Nutrition For Every Child
Each year, malnutrition and hunger-related diseases cause 60 percent of deaths in children under the age of five in developing countries. Lack of nutritious food affects children’s physical and mental development.
Children suffer from stunting (low height for their age) and wasting (low weight for their height) and the effects are permanent. Being hungry also means kids can’t concentrate at school so they drop out. Without education, children are less likely to be able to earn a decent income when they become adults. As a result, the cycle of poverty continues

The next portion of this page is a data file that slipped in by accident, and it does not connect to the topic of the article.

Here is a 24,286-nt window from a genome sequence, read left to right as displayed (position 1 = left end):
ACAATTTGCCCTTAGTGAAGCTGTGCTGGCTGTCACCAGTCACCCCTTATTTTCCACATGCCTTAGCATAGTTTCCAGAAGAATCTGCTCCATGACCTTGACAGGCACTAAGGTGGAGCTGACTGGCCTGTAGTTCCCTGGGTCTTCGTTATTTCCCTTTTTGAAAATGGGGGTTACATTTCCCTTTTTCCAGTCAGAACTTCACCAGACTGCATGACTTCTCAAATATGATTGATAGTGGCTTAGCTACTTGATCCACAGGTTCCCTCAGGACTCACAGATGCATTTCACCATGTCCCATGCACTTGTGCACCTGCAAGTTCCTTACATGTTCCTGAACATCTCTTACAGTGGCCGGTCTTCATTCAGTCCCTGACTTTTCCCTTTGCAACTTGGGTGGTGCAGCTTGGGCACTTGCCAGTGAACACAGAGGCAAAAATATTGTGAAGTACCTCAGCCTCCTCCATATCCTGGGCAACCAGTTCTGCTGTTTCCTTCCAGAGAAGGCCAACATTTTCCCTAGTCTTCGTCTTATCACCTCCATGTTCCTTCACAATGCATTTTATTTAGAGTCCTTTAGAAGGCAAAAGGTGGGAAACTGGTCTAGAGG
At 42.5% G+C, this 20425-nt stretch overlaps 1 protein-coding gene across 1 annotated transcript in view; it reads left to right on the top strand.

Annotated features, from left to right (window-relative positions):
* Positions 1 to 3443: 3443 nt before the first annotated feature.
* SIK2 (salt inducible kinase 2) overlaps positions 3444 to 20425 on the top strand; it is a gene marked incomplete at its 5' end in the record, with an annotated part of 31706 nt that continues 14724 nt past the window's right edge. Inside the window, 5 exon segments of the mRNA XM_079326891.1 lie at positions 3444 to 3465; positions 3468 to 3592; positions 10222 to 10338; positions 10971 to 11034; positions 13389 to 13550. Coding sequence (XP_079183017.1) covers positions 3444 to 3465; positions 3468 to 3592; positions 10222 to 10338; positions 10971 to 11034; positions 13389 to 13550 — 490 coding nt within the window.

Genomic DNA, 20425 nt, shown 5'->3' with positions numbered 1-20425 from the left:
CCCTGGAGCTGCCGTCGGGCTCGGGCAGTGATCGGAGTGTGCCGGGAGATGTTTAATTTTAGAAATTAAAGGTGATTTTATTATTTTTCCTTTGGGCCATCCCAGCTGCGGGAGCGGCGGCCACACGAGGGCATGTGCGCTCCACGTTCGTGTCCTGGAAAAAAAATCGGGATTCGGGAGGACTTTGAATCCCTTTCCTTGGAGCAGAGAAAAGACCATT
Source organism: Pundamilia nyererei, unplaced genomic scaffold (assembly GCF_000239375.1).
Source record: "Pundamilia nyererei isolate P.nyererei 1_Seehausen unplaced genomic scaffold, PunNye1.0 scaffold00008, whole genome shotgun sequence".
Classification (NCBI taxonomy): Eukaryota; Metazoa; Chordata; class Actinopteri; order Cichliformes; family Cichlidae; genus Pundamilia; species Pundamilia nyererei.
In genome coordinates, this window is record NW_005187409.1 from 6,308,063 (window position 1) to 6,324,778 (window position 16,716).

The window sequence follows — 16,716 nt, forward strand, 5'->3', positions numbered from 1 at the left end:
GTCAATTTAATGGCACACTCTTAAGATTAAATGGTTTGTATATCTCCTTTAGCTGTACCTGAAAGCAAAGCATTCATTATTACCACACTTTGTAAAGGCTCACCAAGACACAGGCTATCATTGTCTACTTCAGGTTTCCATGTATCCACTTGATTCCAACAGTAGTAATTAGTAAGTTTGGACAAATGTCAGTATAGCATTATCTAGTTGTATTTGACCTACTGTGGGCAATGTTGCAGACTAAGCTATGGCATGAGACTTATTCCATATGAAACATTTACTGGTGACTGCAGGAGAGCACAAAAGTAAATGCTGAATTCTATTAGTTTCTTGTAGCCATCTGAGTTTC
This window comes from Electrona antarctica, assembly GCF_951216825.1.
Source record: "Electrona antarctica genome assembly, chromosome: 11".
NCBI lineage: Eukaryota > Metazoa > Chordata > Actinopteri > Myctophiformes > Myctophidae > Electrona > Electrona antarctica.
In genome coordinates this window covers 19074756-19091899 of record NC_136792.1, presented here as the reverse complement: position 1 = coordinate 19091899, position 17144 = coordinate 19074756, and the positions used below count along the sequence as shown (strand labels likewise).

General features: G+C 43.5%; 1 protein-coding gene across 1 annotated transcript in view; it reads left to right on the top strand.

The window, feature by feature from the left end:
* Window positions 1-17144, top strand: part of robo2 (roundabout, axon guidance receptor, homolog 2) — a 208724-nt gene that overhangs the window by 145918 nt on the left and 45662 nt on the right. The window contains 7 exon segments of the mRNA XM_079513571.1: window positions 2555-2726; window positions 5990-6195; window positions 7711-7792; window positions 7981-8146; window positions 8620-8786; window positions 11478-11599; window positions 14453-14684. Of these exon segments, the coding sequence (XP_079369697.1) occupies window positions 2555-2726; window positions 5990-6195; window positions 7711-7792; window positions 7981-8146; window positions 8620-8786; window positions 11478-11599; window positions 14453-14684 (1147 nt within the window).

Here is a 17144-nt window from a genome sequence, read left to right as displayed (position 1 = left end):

It does not have to be this way.
We believe and know that change is possible. Every child counts and every child should be given the best opportunity to survive. In a hunger emergency, aid agencies like World Vision try to help as many people as possible through feeding programs for children and by providing clean water and health services. But in the long term, it’s important to help communities develop better ways to grow crops, teach parents about good nutrition and provide opportunities for families to learn new ways to earn money, so if their crops fail, they won’t go hungry.